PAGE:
When talking about fiber optic splicing, there are two methods of splicing that can be selected. One is fusion splicing, and the other is mechanical splicing. If you are just beginning to splice fiber, you might want to look at your long-term goals in this field in order to choose which technique best fits your economic and performance objectives. This tutorial will talk about these two methods respectively and then have a comparison between the two.
Both fusion and mechanical splicing accomplish the same thing—they bring two optical fibers together and hold them that way so that an optical signal can pass through the join. More detailedly, fusion splice is a junction of two or more optical fibers that have been melted together. This is accomplished with a machine called fusion splicer that performs two basic functions: aligning of the fibers and melting them together, typically using an electric arc.
Mechanical splices are simply alignment devices and don’t permanently join two fibers together, designed to hold the two fiber ends in a precisely aligned position thus enabling light to pass from one fiber into the other.
There are four basic steps involved in fusion splice and mechanical splice. For both the two methods, the first two steps are nearly the same, and there’s a little difference for the last two steps.
Step 1: Fiber preparation. Fibers are prepared by stripping away all the protective coatings, such as cladding, jacket and sheath. Once only bare glass remains, the fibers are carefully cleaned–and here, cleanliness is next to godliness.
Step 2: Cleaving. Cleaving isn’t cutting. As the word implies, it’s scoring the fiber using a cleaver and pulling or flexing it until it breaks. The cleaved end must be mirror-smooth and perpendicular to the fiber axis to obtain a proper splice.
Step 3: Fusing the fibers. Fusion, in turn, consists of two steps: aligning and heating. Alignment can be fixed or three-dimensional, manual or automatic, and is normally accomplished with the aid of a viewer that magnifies or enhances the images of the fiber ends, so that they can be properly positioned. Common magnifying devices are video cameras, viewing scopes and optical power meters. Aligning the fibers means perfectly matching up their two ends, so that light can pass from one fiber to the other with a minimum of loss, reflection or distortion. Once the fibers are aligned, they are fused or burned together by generating a high-voltage electric arc that melts the fiber tips, which are then pushed or fed together.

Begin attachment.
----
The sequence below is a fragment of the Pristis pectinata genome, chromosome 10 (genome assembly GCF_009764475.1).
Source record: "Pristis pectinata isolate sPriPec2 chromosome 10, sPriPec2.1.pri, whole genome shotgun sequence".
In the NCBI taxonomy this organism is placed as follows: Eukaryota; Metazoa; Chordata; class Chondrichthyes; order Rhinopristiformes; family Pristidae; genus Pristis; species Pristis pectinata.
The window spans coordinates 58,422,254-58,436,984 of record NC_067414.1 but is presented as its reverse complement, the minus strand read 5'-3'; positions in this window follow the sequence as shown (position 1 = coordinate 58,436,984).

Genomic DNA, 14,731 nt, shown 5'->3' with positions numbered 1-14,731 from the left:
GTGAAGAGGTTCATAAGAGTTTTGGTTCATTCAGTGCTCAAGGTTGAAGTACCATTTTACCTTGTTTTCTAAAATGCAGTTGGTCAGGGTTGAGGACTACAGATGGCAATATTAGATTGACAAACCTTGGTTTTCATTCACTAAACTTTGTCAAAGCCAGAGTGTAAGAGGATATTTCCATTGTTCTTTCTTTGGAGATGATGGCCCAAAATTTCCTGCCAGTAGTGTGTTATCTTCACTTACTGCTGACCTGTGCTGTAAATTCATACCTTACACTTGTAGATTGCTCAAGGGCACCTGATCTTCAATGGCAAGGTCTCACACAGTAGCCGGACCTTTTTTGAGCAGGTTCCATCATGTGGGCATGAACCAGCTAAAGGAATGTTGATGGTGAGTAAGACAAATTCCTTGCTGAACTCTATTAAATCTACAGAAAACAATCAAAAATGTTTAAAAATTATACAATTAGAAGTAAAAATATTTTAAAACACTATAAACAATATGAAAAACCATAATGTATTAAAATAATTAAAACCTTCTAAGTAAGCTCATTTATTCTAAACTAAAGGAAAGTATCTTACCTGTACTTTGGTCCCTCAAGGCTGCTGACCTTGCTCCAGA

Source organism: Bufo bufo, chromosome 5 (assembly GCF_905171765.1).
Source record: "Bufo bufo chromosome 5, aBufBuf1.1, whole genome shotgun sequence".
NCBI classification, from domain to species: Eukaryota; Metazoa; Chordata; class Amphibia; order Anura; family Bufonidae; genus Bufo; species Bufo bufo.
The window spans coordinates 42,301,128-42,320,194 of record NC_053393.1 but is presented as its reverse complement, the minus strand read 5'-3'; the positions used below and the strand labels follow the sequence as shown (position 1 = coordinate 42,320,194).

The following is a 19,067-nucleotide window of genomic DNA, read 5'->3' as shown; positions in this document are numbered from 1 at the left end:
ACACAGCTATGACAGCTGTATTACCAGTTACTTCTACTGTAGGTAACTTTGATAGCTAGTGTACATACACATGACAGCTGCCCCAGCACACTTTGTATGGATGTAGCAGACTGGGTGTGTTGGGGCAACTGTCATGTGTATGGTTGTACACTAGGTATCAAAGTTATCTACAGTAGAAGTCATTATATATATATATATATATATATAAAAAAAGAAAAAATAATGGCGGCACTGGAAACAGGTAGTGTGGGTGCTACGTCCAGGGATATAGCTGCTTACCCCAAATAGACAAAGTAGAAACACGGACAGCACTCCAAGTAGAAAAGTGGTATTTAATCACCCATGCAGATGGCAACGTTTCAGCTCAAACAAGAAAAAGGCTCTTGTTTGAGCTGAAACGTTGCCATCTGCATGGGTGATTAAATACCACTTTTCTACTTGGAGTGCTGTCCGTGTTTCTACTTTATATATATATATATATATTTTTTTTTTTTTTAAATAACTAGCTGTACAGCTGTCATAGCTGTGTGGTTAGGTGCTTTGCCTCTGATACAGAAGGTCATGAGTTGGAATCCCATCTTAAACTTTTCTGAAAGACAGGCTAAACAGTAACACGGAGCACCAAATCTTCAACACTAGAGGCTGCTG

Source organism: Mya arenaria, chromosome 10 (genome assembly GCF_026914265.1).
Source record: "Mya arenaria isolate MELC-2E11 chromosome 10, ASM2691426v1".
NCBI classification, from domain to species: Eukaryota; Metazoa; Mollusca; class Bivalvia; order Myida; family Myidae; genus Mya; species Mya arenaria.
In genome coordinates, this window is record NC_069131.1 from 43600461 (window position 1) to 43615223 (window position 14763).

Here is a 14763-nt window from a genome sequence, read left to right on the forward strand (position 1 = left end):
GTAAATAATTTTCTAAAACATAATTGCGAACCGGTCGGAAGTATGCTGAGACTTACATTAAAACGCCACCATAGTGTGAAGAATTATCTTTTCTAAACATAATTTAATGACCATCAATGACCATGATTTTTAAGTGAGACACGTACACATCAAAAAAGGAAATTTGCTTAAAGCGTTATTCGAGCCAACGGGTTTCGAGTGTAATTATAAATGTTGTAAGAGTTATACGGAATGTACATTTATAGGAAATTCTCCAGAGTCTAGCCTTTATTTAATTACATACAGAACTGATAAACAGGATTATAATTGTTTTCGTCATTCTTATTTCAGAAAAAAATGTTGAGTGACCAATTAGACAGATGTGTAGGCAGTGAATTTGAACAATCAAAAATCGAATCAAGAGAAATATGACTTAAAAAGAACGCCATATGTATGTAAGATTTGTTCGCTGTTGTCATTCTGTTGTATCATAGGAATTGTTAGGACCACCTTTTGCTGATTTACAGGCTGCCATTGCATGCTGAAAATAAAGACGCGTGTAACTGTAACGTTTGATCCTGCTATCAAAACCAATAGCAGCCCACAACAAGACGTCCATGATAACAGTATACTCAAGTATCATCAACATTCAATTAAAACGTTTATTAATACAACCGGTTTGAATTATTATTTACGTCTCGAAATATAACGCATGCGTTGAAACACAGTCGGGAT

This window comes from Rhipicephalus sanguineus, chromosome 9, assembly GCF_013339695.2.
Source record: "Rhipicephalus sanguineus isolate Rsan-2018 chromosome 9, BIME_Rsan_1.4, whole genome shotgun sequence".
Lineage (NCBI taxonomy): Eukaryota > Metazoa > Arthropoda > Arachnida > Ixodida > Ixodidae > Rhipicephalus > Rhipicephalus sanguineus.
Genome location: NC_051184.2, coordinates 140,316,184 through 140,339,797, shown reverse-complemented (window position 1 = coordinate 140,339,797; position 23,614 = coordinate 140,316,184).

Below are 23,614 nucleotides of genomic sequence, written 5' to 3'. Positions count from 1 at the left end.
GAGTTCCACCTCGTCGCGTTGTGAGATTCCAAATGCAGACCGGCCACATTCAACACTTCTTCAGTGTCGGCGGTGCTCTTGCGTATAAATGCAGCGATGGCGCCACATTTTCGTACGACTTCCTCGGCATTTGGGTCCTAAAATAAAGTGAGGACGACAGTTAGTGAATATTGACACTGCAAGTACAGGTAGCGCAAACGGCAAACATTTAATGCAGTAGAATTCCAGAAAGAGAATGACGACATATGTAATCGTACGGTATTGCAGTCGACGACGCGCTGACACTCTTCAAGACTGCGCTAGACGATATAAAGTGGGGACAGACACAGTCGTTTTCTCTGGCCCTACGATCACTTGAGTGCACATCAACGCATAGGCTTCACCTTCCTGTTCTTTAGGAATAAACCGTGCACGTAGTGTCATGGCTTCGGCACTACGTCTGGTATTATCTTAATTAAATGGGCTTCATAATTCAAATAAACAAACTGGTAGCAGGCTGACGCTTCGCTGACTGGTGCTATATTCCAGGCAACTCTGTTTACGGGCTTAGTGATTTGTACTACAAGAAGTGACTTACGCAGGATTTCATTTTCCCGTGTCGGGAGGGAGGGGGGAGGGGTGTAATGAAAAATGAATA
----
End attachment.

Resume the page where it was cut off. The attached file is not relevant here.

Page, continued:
Step 4: Protecting the fiber. Protecting the fiber from bending and tensile forces will ensure the splice not break during normal handling. A typical fusion splice has a tensile strength between 0.5 and 1.5 lbs and will not break during normal handling but it still requires protection from excessive bending and pulling forces. Using heat shrink tubing, silicone gel and/or mechanical crimp protectors will keep the splice protected from outside elements and breakage.
As previously mentioned, the differences between the two lie in the last two steps. Thus, the step 3 and step 4 for mechanical splices are described below.
Step 1 and 2: see the process for fusion splice.
Step 3: Mechanically join the fibers. There is no heat used in this method. Simply position the fiber ends together inside the mechanical splice unit. The index matching gel inside the mechanical splice apparatus will help couple the light from one fiber end to the other. Older apparatus will have an epoxy rather than the index matching gel holding the cores together.
Step 4: Protect the fiber. The completed mechanical splice provides its own protection for the splice.
The typical reason for choosing one method over the other lies on the cost and performance.
Fusion splice typically has a higher initial investment due to the investment required to add a fusion splicing machine to your toolkit, but it offers a lower variable cost per fusion splice: $0.50 to $1.50 per splice.
Mechanical splice doesn’t require a large upfront investment in tools, but it has a higher variable cost at $10 to $30 per splice. The more splicing you do, the less cost-efficient mechanical splice will be due to its high variable cost per termination.
With mechanical splice, the typical insertion loss (IL) is higher—between 0.2 dB and 0.75 dB. This is because the two fibers are simply aligned and not physically joined. (Insertion loss is the loss of signal power resulting from the insertion of a splice in optical fiber.)
Fusion splice offers lower insertion loss and better performance, because fusion splice provides a continuous connection between two fibers. The typical loss in fusion splice is < 0.1 dB, providing better protection against cable failure and weak signals.
Overall, the advantages of fusion splice are primarily lower loss and better reflectance performance. It is in these areas that it surpasses mechanical splice. Many telecommunications and CATV companies invest in fusion splice for their long haul single-mode networks, but will still use mechanical splice for shorter, local cable runs. Since analog video signals require minimal reflection for optimal performance, fusion splice is preferred for this application as well. The LAN industry has the choice of either method, as signal loss and reflection are minor concerns for most LAN applications.